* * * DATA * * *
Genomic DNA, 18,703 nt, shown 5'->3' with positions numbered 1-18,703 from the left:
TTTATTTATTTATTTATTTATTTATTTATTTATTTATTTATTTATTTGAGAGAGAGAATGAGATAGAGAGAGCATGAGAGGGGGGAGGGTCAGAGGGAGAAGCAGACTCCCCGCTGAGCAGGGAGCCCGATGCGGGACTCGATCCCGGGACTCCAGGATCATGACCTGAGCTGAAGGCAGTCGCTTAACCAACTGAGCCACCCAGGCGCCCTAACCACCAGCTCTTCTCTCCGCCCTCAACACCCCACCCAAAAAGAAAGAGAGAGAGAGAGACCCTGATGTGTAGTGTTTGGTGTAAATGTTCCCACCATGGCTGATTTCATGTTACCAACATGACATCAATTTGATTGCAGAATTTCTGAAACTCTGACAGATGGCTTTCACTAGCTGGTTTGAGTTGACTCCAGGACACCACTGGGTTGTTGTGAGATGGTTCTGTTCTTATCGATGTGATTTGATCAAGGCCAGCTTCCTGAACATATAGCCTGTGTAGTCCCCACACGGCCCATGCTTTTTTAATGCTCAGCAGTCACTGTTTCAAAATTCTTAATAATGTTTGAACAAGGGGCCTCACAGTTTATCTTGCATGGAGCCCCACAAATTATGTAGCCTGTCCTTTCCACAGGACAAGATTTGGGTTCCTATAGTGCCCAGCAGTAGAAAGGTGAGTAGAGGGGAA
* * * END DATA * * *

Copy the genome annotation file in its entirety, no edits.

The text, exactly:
Genomic DNA, 18,703 nt, shown 5'->3' with positions numbered 1-18,703 from the left:
TTTATTTATTTATTTATTTATTTATTTATTTATTTATTTATTTATTTGAGAGAGAGAATGAGATAGAGAGAGCATGAGAGGGGGGAGGGTCAGAGGGAGAAGCAGACTCCCCGCTGAGCAGGGAGCCCGATGCGGGACTCGATCCCGGGACTCCAGGATCATGACCTGAGCTGAAGGCAGTCGCTTAACCAACTGAGCCACCCAGGCGCCCTAACCACCAGCTCTTCTCTCCGCCCTCAACACCCCACCCAAAAAGAAAGAGAGAGAGAGAGACCCTGATGTGTAGTGTTTGGTGTAAATGTTCCCACCATGGCTGATTTCATGTTACCAACATGACATCAATTTGATTGCAGAATTTCTGAAACTCTGACAGATGGCTTTCACTAGCTGGTTTGAGTTGACTCCAGGACACCACTGGGTTGTTGTGAGATGGTTCTGTTCTTATCGATGTGATTTGATCAAGGCCAGCTTCCTGAACATATAGCCTGTGTAGTCCCCACACGGCCCATGCTTTTTTAATGCTCAGCAGTCACTGTTTCAAAATTCTTAATAATGTTTGAACAAGGGGCCTCACAGTTTATCTTGCATGGAGCCCCACAAATTATGTAGCCTGTCCTTTCCACAGGACAAGATTTGGGTTCCTATAGTGCCCAGCAGTAGAAAGGTGAGTAGAGGGGAA